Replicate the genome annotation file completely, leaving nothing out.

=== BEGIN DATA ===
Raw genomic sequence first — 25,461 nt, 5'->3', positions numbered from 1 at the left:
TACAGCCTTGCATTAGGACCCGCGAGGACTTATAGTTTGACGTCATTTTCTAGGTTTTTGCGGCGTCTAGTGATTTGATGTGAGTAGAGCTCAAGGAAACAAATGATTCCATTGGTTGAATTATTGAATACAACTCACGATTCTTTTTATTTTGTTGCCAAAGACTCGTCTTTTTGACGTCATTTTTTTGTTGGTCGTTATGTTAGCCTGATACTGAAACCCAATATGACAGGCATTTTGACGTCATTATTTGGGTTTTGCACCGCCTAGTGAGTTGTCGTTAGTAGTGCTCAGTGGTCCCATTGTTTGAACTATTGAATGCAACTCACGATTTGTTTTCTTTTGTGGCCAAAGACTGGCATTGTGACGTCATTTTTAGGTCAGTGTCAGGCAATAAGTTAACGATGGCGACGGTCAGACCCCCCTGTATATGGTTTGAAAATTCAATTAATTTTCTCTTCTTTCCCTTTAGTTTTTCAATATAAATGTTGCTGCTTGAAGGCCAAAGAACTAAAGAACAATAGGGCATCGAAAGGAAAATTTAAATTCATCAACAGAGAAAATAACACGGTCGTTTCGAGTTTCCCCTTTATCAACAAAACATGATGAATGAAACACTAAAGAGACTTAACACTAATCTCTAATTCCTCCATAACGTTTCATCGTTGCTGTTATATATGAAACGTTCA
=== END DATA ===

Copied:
Raw genomic sequence first — 25,461 nt, 5'->3', positions numbered from 1 at the left:
TACAGCCTTGCATTAGGACCCGCGAGGACTTATAGTTTGACGTCATTTTCTAGGTTTTTGCGGCGTCTAGTGATTTGATGTGAGTAGAGCTCAAGGAAACAAATGATTCCATTGGTTGAATTATTGAATACAACTCACGATTCTTTTTATTTTGTTGCCAAAGACTCGTCTTTTTGACGTCATTTTTTTGTTGGTCGTTATGTTAGCCTGATACTGAAACCCAATATGACAGGCATTTTGACGTCATTATTTGGGTTTTGCACCGCCTAGTGAGTTGTCGTTAGTAGTGCTCAGTGGTCCCATTGTTTGAACTATTGAATGCAACTCACGATTTGTTTTCTTTTGTGGCCAAAGACTGGCATTGTGACGTCATTTTTAGGTCAGTGTCAGGCAATAAGTTAACGATGGCGACGGTCAGACCCCCCTGTATATGGTTTGAAAATTCAATTAATTTTCTCTTCTTTCCCTTTAGTTTTTCAATATAAATGTTGCTGCTTGAAGGCCAAAGAACTAAAGAACAATAGGGCATCGAAAGGAAAATTTAAATTCATCAACAGAGAAAATAACACGGTCGTTTCGAGTTTCCCCTTTATCAACAAAACATGATGAATGAAACACTAAAGAGACTTAACACTAATCTCTAATTCCTCCATAACGTTTCATCGTTGCTGTTATATATGAAACGTTCA